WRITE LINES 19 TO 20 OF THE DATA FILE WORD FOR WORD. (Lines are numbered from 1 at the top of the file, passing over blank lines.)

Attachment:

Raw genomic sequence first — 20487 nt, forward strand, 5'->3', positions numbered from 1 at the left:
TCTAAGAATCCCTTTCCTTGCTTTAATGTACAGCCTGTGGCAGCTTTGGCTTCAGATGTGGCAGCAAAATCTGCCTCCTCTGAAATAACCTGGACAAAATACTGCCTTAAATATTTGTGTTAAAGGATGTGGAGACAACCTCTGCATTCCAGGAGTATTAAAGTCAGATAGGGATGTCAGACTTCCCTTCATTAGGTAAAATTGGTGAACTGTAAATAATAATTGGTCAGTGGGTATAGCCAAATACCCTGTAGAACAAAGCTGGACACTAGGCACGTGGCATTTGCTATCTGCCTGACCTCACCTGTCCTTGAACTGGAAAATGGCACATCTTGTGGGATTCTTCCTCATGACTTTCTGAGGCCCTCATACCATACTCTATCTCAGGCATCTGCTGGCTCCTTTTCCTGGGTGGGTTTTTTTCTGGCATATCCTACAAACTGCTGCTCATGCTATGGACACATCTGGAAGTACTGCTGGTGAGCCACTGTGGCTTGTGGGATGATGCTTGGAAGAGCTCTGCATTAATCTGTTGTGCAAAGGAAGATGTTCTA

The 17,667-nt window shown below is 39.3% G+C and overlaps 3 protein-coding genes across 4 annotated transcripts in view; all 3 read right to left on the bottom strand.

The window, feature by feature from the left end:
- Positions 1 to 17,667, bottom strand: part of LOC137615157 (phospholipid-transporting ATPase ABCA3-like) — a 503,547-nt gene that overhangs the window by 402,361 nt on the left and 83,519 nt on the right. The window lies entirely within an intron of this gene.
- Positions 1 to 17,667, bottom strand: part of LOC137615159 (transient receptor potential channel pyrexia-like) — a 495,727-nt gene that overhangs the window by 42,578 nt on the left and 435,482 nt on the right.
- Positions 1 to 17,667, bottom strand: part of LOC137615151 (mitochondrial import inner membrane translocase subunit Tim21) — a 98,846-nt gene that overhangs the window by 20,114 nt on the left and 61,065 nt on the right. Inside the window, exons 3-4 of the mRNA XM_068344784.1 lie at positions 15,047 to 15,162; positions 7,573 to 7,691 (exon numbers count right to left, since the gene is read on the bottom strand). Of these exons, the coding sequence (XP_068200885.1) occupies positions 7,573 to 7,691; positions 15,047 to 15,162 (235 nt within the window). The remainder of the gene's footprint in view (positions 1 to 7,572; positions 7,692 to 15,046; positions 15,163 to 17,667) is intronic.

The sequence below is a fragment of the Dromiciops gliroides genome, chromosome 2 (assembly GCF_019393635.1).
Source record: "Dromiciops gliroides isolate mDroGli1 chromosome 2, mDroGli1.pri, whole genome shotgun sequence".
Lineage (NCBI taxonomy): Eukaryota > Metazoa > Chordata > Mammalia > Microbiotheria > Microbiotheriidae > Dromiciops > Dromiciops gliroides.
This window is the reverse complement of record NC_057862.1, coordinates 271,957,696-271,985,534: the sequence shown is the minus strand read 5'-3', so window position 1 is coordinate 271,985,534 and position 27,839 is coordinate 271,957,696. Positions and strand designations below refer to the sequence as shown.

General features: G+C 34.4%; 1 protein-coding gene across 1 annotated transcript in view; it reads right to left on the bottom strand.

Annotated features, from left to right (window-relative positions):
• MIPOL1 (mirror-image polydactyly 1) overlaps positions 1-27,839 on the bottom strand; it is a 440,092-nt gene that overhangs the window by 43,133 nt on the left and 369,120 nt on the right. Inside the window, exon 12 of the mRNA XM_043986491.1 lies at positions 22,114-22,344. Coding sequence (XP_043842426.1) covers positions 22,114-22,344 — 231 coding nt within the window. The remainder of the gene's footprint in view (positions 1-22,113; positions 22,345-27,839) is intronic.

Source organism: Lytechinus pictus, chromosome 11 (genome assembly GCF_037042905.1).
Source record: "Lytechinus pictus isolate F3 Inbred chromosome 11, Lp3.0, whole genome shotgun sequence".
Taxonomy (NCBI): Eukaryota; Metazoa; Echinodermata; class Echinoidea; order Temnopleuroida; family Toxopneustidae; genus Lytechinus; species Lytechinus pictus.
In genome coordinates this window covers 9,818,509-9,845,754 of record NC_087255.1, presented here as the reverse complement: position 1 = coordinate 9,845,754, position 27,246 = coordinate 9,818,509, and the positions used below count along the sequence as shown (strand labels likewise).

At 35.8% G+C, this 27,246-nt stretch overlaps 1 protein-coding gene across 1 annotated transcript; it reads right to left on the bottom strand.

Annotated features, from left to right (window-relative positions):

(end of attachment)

At 35.8% G+C, this 27,246-nt stretch overlaps 1 protein-coding gene across 1 annotated transcript; it reads right to left on the bottom strand.

Annotated features, from left to right (window-relative positions):